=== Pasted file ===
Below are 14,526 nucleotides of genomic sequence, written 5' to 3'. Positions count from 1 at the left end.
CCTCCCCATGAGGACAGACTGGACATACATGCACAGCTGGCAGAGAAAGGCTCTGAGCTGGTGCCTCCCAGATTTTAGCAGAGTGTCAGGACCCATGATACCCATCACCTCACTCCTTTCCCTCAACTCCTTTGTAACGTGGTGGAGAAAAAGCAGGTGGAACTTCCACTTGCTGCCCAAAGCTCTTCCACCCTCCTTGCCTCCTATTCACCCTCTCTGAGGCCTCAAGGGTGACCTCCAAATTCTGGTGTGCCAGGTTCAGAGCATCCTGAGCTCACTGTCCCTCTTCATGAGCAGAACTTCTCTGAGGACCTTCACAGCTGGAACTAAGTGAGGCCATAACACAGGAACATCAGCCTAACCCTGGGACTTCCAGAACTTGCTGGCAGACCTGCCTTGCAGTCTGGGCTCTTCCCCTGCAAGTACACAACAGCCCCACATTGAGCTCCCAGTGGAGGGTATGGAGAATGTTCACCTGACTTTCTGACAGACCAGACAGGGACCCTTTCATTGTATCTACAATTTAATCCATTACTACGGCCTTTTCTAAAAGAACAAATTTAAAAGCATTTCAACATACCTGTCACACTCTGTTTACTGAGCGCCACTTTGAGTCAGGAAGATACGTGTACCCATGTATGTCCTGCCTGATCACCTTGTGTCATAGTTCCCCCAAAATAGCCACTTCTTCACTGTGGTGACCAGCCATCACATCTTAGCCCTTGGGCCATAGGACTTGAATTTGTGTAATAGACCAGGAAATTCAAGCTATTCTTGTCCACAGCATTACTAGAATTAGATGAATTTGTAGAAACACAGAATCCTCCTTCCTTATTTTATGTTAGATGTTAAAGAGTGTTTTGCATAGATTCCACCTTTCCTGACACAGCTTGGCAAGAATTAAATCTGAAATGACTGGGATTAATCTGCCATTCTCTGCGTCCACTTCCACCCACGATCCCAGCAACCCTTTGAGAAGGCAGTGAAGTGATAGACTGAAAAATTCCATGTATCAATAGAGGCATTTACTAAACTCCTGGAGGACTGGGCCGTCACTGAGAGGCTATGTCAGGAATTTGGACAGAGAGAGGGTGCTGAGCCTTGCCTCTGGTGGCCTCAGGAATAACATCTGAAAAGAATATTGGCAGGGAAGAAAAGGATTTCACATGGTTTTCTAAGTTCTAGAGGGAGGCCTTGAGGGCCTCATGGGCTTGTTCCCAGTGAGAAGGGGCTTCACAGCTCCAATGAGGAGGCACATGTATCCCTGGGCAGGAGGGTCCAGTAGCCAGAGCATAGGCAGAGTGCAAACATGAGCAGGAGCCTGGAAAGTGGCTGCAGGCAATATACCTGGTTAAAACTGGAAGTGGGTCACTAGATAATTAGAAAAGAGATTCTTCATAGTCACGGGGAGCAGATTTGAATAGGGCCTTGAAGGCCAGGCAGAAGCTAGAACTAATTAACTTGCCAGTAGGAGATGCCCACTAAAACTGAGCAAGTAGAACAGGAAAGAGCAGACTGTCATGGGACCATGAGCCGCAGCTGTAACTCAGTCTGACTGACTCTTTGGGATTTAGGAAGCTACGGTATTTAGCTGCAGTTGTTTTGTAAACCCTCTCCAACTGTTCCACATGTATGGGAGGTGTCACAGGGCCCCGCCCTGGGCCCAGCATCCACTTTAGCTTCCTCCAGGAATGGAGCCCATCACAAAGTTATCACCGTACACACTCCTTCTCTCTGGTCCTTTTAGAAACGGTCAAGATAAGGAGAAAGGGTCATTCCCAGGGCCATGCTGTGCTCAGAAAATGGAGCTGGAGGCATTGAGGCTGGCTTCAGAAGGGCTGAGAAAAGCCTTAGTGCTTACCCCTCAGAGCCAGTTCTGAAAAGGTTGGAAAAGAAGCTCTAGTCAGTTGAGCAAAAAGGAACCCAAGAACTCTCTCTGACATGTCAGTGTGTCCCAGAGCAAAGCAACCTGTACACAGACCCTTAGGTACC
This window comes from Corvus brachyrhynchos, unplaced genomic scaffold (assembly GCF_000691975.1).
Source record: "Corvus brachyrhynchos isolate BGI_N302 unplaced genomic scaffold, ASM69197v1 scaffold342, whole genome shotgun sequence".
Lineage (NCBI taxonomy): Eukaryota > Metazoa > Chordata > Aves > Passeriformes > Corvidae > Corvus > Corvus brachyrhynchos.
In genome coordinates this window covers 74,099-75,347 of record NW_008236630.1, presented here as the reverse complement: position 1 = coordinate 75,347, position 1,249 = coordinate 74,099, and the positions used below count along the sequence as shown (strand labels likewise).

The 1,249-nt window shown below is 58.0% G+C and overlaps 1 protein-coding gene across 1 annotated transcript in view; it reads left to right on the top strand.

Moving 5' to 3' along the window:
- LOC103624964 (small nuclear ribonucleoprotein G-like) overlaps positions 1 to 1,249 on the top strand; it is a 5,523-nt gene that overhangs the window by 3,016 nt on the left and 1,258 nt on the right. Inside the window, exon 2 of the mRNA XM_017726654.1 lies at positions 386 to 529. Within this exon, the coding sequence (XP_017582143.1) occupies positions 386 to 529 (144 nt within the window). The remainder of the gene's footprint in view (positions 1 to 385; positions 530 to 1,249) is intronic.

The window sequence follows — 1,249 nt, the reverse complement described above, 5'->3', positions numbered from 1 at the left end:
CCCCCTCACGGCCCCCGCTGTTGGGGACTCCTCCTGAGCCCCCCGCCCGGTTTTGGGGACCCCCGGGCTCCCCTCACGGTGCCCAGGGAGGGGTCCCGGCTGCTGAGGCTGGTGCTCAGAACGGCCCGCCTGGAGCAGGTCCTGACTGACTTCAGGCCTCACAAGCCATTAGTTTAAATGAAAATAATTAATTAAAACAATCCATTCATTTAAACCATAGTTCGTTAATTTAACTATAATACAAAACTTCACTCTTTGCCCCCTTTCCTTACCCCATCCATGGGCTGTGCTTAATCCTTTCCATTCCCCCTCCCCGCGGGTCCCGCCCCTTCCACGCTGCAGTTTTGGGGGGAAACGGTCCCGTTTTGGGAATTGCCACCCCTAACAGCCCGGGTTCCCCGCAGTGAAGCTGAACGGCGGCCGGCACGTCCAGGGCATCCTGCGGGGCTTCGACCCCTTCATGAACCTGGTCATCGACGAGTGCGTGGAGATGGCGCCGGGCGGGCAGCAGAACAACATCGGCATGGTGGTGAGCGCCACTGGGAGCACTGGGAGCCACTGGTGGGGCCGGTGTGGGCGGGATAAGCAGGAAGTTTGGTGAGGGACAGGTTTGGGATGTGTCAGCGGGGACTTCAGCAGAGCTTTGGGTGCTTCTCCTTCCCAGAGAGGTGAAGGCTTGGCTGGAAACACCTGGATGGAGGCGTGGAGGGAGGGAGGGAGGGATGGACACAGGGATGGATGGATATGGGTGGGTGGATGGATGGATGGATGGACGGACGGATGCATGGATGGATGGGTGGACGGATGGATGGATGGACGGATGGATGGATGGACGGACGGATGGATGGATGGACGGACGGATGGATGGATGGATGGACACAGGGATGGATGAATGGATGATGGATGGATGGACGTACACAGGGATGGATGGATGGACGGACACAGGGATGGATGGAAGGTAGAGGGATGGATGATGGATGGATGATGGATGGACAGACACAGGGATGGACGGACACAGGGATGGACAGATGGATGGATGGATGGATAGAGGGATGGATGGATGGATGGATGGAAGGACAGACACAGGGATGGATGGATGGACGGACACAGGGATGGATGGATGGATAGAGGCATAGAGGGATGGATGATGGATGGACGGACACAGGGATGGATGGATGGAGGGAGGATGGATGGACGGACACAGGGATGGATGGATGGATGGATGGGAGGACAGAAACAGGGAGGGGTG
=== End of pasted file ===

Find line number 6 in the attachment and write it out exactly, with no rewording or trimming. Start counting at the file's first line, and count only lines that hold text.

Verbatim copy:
In genome coordinates this window covers 74,099-75,347 of record NW_008236630.1, presented here as the reverse complement: position 1 = coordinate 75,347, position 1,249 = coordinate 74,099, and the positions used below count along the sequence as shown (strand labels likewise).